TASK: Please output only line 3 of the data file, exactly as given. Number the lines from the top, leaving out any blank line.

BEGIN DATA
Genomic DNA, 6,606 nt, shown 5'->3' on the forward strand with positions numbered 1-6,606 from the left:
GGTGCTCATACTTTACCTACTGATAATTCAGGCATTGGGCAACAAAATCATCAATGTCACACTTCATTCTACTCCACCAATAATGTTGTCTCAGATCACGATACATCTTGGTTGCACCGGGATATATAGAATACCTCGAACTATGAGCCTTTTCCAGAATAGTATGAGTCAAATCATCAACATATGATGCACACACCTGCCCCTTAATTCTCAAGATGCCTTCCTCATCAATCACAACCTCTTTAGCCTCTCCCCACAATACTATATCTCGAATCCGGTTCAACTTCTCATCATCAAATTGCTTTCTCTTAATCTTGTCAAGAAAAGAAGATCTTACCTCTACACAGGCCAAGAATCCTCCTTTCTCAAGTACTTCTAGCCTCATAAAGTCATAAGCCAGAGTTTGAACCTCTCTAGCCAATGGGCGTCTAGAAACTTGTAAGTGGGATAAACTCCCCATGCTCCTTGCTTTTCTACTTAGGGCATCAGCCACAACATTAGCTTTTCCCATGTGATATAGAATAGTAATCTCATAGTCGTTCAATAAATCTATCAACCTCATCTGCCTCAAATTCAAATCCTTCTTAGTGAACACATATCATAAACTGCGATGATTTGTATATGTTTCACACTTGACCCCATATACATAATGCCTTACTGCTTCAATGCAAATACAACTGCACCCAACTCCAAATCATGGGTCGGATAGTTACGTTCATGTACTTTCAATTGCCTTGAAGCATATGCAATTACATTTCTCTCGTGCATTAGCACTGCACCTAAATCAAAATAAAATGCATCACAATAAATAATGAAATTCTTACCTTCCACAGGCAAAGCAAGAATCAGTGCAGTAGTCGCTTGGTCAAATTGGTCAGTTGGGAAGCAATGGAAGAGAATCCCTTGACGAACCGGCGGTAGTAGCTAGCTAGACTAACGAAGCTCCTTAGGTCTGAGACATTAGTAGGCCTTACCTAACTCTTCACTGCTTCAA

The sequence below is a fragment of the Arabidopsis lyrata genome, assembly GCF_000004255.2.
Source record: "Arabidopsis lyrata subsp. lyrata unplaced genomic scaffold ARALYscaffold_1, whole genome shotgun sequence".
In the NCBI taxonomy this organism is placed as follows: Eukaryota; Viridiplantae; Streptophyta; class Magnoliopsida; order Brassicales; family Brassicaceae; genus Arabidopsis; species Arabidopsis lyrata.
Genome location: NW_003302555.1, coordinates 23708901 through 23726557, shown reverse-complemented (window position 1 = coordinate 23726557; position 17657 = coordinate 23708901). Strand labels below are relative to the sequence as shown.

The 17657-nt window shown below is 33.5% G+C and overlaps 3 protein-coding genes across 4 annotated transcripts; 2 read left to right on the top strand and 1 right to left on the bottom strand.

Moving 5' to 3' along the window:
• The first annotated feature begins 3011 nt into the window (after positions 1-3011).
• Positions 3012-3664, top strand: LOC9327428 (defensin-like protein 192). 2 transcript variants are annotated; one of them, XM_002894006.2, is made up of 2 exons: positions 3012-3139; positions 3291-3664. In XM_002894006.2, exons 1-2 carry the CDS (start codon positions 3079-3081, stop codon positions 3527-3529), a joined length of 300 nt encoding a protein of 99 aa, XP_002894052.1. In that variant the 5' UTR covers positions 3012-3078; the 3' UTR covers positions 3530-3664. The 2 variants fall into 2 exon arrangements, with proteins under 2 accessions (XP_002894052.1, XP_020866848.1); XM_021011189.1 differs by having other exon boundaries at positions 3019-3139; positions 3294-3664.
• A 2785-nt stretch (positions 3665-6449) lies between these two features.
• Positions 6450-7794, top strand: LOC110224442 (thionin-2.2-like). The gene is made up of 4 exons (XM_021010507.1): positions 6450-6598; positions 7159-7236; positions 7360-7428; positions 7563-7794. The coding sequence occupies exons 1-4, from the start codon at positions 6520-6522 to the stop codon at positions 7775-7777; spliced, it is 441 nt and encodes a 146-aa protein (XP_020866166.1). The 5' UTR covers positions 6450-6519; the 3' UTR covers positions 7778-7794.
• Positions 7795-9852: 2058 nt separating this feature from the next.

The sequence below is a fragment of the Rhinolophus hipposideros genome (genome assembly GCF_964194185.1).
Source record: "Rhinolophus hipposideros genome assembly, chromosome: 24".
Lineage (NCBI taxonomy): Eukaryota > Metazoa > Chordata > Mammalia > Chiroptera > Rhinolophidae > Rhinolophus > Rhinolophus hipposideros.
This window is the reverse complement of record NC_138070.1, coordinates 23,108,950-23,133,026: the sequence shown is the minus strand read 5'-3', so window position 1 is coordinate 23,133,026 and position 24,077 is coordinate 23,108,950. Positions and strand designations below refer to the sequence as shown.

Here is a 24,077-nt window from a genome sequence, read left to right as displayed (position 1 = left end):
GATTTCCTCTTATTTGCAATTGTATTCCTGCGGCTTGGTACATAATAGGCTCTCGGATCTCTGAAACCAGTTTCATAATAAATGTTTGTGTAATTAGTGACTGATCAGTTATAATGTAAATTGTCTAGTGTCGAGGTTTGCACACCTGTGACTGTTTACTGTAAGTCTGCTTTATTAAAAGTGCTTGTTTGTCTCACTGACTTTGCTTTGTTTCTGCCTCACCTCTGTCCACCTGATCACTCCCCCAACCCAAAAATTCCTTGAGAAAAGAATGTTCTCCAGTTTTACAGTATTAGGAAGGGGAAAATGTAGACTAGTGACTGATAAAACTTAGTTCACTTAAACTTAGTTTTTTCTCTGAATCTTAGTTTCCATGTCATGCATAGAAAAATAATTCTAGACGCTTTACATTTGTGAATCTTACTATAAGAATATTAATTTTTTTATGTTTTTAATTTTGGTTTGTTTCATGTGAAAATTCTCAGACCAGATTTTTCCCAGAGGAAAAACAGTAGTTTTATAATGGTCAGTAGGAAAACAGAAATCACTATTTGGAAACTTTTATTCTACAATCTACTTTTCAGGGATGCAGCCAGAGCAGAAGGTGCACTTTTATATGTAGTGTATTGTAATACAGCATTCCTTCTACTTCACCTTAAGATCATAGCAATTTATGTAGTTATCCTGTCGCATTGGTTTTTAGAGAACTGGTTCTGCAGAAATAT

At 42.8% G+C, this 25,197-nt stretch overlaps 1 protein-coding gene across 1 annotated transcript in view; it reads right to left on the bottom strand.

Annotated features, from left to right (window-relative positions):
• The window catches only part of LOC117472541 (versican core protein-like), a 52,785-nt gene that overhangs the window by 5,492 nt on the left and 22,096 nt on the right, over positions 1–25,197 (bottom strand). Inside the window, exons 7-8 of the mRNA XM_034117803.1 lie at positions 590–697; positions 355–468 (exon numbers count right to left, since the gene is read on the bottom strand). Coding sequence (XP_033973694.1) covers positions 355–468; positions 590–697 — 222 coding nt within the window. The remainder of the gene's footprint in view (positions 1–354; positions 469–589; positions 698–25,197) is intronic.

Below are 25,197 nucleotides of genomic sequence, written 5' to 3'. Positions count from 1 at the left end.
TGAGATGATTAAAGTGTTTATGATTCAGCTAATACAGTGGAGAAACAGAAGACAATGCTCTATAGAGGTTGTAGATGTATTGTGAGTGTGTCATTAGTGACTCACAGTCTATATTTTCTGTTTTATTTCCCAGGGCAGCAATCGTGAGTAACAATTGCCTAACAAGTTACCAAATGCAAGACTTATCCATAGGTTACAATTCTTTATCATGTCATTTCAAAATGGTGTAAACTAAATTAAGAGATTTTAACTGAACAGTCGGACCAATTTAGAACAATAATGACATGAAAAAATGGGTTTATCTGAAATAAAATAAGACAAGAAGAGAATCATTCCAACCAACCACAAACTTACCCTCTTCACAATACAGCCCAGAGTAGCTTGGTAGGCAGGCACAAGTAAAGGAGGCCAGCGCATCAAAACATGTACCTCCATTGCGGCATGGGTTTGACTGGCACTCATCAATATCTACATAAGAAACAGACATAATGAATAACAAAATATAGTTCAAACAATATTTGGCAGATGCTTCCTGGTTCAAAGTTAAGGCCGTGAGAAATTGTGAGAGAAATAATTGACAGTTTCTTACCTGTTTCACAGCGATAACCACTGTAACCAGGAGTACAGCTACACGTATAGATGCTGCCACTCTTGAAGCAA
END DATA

The sequence below is a fragment of the Arabidopsis lyrata genome, assembly GCF_000004255.2.